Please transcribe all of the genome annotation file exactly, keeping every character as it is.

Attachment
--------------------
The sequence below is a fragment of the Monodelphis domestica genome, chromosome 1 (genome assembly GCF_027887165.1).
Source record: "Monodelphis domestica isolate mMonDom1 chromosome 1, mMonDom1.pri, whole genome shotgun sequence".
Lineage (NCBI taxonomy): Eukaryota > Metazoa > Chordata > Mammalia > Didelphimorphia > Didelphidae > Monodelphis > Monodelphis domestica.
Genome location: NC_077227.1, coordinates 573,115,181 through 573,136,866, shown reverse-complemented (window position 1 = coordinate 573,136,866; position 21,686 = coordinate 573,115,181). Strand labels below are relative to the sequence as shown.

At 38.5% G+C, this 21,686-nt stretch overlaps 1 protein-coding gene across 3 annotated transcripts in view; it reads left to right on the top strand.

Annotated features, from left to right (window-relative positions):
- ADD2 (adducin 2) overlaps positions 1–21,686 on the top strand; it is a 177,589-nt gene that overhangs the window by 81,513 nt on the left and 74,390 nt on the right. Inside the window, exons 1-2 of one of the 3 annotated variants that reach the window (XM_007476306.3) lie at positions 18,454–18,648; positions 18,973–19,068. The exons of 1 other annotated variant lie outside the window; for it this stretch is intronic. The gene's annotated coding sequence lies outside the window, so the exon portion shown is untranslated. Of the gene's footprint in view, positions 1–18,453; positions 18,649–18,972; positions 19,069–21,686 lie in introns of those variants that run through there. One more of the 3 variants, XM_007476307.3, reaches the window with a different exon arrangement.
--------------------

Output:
The sequence below is a fragment of the Monodelphis domestica genome, chromosome 1 (genome assembly GCF_027887165.1).
Source record: "Monodelphis domestica isolate mMonDom1 chromosome 1, mMonDom1.pri, whole genome shotgun sequence".
Lineage (NCBI taxonomy): Eukaryota > Metazoa > Chordata > Mammalia > Didelphimorphia > Didelphidae > Monodelphis > Monodelphis domestica.
Genome location: NC_077227.1, coordinates 573,115,181 through 573,136,866, shown reverse-complemented (window position 1 = coordinate 573,136,866; position 21,686 = coordinate 573,115,181). Strand labels below are relative to the sequence as shown.

At 38.5% G+C, this 21,686-nt stretch overlaps 1 protein-coding gene across 3 annotated transcripts in view; it reads left to right on the top strand.

Annotated features, from left to right (window-relative positions):
- ADD2 (adducin 2) overlaps positions 1–21,686 on the top strand; it is a 177,589-nt gene that overhangs the window by 81,513 nt on the left and 74,390 nt on the right. Inside the window, exons 1-2 of one of the 3 annotated variants that reach the window (XM_007476306.3) lie at positions 18,454–18,648; positions 18,973–19,068. The exons of 1 other annotated variant lie outside the window; for it this stretch is intronic. The gene's annotated coding sequence lies outside the window, so the exon portion shown is untranslated. Of the gene's footprint in view, positions 1–18,453; positions 18,649–18,972; positions 19,069–21,686 lie in introns of those variants that run through there. One more of the 3 variants, XM_007476307.3, reaches the window with a different exon arrangement.